Online edition of India's National Newspaper
Wednesday, Dec 22, 2010
ePaper | Mobile/PDA Version
Front Page |
Tamil Nadu |
Andhra Pradesh |
New Delhi |
Other States |
Advts: Retail Plus | Classifieds | Jobs | Obituary |
Success has a strange formula. Destiny is perhaps part of it. But the great write their own.
Big dreams start small; achievers often visualise their destiny when they are carrying schoolbags.
From the day he played his first under-15 Vijay Merchant Trophy match on October 7, 1985 against Gujarat at Pune (he was run out for 2) till now Sachin Tendulkar has presented various facets of his mental make-up, his boyish enthusiasm, the smartness of a street fighter and adapting to technicalities because Mumbai school of batsmanship was not ready to accept his lower grip three decades ago.
When people imagine a genius, they attribute some ‘special' innate trait which makes him magical or special. What they don't realise is that the magic lies in the single-minded passion backed by talent.
At the age of 12 he played in a selection trial tournament for under-19 and whacked bowlers who were six years older than him all over the park. Such was his enthusiasm that even before the openers were padded up this kid was already geared up.
Tendulkar scored 2400 runs that season for his school and association but missed out on an award for the best junior cricketer of the year of MCA.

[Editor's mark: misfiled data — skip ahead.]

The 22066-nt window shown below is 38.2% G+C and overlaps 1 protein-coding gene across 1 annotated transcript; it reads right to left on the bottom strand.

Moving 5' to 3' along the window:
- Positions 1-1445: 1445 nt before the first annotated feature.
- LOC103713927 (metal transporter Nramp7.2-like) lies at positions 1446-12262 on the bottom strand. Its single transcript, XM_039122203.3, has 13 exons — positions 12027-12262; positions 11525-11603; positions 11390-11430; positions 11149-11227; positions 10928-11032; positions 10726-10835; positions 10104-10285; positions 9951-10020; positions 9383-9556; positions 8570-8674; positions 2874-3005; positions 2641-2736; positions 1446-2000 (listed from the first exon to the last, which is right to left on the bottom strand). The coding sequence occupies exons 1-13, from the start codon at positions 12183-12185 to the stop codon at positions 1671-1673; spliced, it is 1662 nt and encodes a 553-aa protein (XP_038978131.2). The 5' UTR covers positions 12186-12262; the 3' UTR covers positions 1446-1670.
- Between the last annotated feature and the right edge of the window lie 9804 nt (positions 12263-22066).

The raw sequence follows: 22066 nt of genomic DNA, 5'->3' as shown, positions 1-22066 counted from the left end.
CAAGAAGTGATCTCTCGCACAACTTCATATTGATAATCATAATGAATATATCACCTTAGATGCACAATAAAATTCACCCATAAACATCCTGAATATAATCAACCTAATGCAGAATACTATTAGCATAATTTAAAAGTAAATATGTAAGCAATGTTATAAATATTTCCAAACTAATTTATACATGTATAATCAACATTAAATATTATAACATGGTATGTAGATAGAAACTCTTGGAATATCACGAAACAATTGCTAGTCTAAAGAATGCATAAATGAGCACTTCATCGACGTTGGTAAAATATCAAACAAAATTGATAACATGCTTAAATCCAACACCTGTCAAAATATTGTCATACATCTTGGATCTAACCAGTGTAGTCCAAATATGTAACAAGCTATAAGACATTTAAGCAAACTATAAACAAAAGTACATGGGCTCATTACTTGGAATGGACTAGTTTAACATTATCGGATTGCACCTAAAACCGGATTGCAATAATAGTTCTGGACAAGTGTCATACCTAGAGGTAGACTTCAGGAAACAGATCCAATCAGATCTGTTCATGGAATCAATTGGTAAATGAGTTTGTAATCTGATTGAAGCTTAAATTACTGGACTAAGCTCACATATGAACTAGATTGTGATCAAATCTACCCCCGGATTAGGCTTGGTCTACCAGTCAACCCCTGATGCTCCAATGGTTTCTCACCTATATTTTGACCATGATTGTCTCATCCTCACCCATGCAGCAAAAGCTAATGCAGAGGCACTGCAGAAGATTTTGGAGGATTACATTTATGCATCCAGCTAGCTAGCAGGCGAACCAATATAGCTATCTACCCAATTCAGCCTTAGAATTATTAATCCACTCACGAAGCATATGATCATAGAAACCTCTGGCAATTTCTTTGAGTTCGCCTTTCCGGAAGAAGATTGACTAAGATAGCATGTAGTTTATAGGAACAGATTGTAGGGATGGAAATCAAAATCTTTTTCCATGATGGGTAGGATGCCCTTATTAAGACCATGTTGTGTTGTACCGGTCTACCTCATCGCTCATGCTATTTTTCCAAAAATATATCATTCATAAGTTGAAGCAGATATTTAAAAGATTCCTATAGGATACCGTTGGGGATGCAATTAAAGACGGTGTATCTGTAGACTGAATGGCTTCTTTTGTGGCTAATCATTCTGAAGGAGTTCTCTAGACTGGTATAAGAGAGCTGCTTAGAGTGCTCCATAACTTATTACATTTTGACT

A small handwritten note from Sunil Gavaskar saying he and Dilip Vengsarkar too weren't fortunate to receive the award convinced a dejected Tendulkar that the game was far too noble for anyone to treat it as one's property.
Since then it's an unstoppable Tendulkar that we have witnessed.
After playing Ranji Trophy against Saurashtra on October 17, 1985 he insisted on playing two games of under-19 at Ahmedabad from 22 to 28 and rushed to Mumbai to play another Ranji game.
The rise was so rapid that within 11 months from playing in his first Ranji Trophy he was on his way to Pakistan. And apart from scoring a century on debut against Gujarat, he scored a very timely hundred in the Irani Trophy. Albeit, it was a second innings century but you could see the class.
One remembers his 81 at Aurangabad against Maharashtra that year. He arrived at the crease when Salil Ankola was bowling at his quickest with the wind behind him and three slips and two gullys to terrify the kid. And Tendulkar, calm and composed, hooked the first ball to the mid-wicket boundary. He went on to massacre the bowlers as witnessed by Chandu Borde.
Later when Tendulkar's name was discussed for the Pakistan tour, Indian team manager for the tour Borde concurred with selector Naren Tamhane who uttered the famous lines ‘Tendulkar never fails'.
Is it passion or ambition that is motivating him to go on? One never knows.
Perhaps it's his quest for perfection. The streak of mischievousness that he displayed coming from a society in a suburb that breathed literature, was never curbed. He was encouraged to find his way.
A game is more about reading situations. He read the signs well and worked his way through for 25 years despite ups and downs because of injuries and unsolicited advice from people to quit the game.
Tendulkar, indefatigable from his school days is an epitome of commitment.
I have watched him from 1985. He hasn't changed one bit and the way he practises for hours, the aspiring number four batsmen in the country must look at another spot for the next two years.
The Hindu Group: Home | About Us | Copyright | Archives | Contacts | Subscription
Group Sites: The Hindu | The Hindu ePaper | Business Line | Business Line ePaper | Sportstar | Frontline | Publications | eBooks | Images | Ergo | Home |
Copyright © 2010, The
Hindu. Republication or redissemination of the contents of
this screen are expressly prohibited without the written consent of